Louisiana’s Age Authentication Mandate Avoids Constitutional Scrutiny Using a Legislative Drafting Trick–Free Speech Coalition v. LeBlanc

You may have heard of this legislative drafting trick before. The legislature passes a law that’s likely unconstitutional, but the law doesn’t provide for enforcement by any state actors. Instead, the law creates a “bounty” system that rewards bounty hunters for privately enforcing the law.

It is theoretically possible that bounty-based private litigation is the best way to enforce a law, but in practice those situations are rare or non-existent.

The scheme has countless downsides. It creates the possibility of multitudinous and duplicative enforcement, all of which may be unconstitutional. The costs of defending those lawsuits is a financial punishment with censorial consequences, even if the defendant never violated the law. The bounties motivate bounty hunting solely for the payoff, not because their enforcement produces any social good; and the bounties can create and support a class of trolls who bring abusive litigation solely to extract undeserved financial payoffs.

Alternatively, it’s possible no bounty enforcements ever occur. Yet, the regulated entities will still comply with the (likely unconstitutional mandate) to reduce their financial exposure. Systemic non-enforcement can turn the law into a “ghost law” that casts a shadow over the industry, like a sword of Damocles, and redirects corporate resources towards unconstitutional outcomes. This is especially a risk with bounty laws of dubious constitutionality, where the prospective enforcer doesn’t want to spend the time and money to bring an enforcement, and then defend against the inevitable constitutional challenge, knowing that it’s likely to lose when the law finally gets a judicial vetting. These laws instead sit unused on the books as a drain on society’s resources.

Indeed, usually there is one–and only one–reason to adopt a bounty enforcement mechanism. The Supreme Court has held, so far, that the constitutionality of a bounty-based law cannot be challenged prospectively when there’s no risk of government enforcement. Instead, any constitutional challenge will be timely only if/when a bounty claim is filed in court. In other words, a bounty system gives the law a “get-out-of-Constitutional-review-free” card that protects it from its inevitable fate.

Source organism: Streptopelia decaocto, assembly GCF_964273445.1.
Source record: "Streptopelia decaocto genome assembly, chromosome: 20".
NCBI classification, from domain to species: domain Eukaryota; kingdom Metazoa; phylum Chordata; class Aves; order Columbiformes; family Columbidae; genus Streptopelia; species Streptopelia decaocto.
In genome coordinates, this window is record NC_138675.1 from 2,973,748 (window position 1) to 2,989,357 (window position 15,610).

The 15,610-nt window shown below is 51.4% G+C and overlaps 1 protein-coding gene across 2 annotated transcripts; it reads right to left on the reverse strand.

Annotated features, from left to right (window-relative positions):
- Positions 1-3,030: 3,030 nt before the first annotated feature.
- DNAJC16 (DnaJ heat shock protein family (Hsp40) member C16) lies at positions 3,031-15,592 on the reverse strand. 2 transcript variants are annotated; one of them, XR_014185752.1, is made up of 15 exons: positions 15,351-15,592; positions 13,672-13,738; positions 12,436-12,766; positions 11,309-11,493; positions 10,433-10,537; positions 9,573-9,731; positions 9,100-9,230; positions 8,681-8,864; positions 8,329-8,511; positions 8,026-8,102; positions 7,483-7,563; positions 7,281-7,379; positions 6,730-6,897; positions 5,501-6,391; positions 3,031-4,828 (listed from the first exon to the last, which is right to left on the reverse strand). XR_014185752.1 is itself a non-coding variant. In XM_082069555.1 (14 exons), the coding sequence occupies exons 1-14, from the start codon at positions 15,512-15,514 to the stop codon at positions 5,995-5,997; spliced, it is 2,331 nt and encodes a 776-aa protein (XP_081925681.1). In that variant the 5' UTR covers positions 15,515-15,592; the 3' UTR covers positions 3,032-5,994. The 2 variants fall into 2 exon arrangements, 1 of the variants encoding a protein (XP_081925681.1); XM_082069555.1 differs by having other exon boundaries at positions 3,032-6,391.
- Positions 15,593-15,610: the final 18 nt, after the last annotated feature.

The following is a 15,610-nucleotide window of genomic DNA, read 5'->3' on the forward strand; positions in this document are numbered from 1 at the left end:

Thus, when you see a bounty-enforced law, assume the government has enacted an unconstitutional law but wants to hide it from a constitutional challenge. Further assume there is absolutely no other policy benefits to the legislature’s approach. It’s a prime example of how a legislature may seek to undermine its constituents’ interests, not improve them.

* * *

This case involves Louisiana R.S. ยง 9:2800.29, effective Jan. 1, 2023. The law closely tracks the Child Online Protection Act (COPA) that Congress passed in 1998. The Supreme Court largely struck down COPA as unconstitutional in 2004. Since then, it’s been assumed that COPA-like laws are unconstitutional, especially if they require age authentication. Recent caselaw reinforces that intuition (1, 2).

Like COPA, Louisiana’s law requires online publishers of “harmful to minors” material to age-authenticate all of its users and block minors from accessing its content. Yet, the court says it evades prospective constitutional challenge. The court explains why no state actor is responsible for enforcing the law, so the plaintiffs lack Article III standing.

As a result, the legislative trick worked as intended, giving the law a free pass from constitutional scrutiny even though it coerces regulated entities to change their behavior or risk ruinous litigation. Another unconstitutional ghost law wreaking havoc.

The Supreme Court (or Congress, if it can) needs to permanently end this drafting trick. Meanwhile, if you see a legislature passing a bounty law, you probably should assume the worst about its intentions.

Case Citation: Free Speech Coalition, Inc. v . LeBlanc, 2023 WL 6464768 (E.D. La. Oct. 4, 2023)